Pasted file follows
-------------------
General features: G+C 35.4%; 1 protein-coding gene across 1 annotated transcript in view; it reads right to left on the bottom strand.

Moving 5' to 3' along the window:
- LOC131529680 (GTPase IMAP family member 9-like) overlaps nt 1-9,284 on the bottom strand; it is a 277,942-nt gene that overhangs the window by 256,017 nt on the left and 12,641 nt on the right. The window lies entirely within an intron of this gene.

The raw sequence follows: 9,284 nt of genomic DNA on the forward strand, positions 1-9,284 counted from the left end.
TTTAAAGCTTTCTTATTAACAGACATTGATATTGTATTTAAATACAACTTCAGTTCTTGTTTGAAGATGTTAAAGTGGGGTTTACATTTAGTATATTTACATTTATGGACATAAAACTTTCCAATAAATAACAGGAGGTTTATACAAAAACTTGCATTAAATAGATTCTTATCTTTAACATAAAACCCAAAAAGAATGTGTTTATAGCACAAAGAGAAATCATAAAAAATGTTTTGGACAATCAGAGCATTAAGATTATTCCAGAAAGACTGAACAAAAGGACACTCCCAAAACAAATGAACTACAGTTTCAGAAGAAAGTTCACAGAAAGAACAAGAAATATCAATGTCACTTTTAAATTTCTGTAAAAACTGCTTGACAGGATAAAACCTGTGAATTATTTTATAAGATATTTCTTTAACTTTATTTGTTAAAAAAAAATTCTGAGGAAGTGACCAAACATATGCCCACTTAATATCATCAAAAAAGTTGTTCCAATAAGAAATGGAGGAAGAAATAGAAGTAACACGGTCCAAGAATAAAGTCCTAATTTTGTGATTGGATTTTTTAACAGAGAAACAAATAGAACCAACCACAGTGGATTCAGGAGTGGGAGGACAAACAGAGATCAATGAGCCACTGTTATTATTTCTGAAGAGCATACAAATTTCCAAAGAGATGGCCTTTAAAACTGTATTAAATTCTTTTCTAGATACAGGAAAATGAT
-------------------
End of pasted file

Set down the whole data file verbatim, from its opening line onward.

General features: G+C 35.4%; 1 protein-coding gene across 1 annotated transcript in view; it reads right to left on the bottom strand.

Moving 5' to 3' along the window:
- LOC131529680 (GTPase IMAP family member 9-like) overlaps nt 1-9,284 on the bottom strand; it is a 277,942-nt gene that overhangs the window by 256,017 nt on the left and 12,641 nt on the right. The window lies entirely within an intron of this gene.

The raw sequence follows: 9,284 nt of genomic DNA on the forward strand, positions 1-9,284 counted from the left end.
TTTAAAGCTTTCTTATTAACAGACATTGATATTGTATTTAAATACAACTTCAGTTCTTGTTTGAAGATGTTAAAGTGGGGTTTACATTTAGTATATTTACATTTATGGACATAAAACTTTCCAATAAATAACAGGAGGTTTATACAAAAACTTGCATTAAATAGATTCTTATCTTTAACATAAAACCCAAAAAGAATGTGTTTATAGCACAAAGAGAAATCATAAAAAATGTTTTGGACAATCAGAGCATTAAGATTATTCCAGAAAGACTGAACAAAAGGACACTCCCAAAACAAATGAACTACAGTTTCAGAAGAAAGTTCACAGAAAGAACAAGAAATATCAATGTCACTTTTAAATTTCTGTAAAAACTGCTTGACAGGATAAAACCTGTGAATTATTTTATAAGATATTTCTTTAACTTTATTTGTTAAAAAAAAATTCTGAGGAAGTGACCAAACATATGCCCACTTAATATCATCAAAAAAGTTGTTCCAATAAGAAATGGAGGAAGAAATAGAAGTAACACGGTCCAAGAATAAAGTCCTAATTTTGTGATTGGATTTTTTAACAGAGAAACAAATAGAACCAACCACAGTGGATTCAGGAGTGGGAGGACAAACAGAGATCAATGAGCCACTGTTATTATTTCTGAAGAGCATACAAATTTCCAAAGAGATGGCCTTTAAAACTGTATTAAATTCTTTTCTAGATACAGGAAAATGAT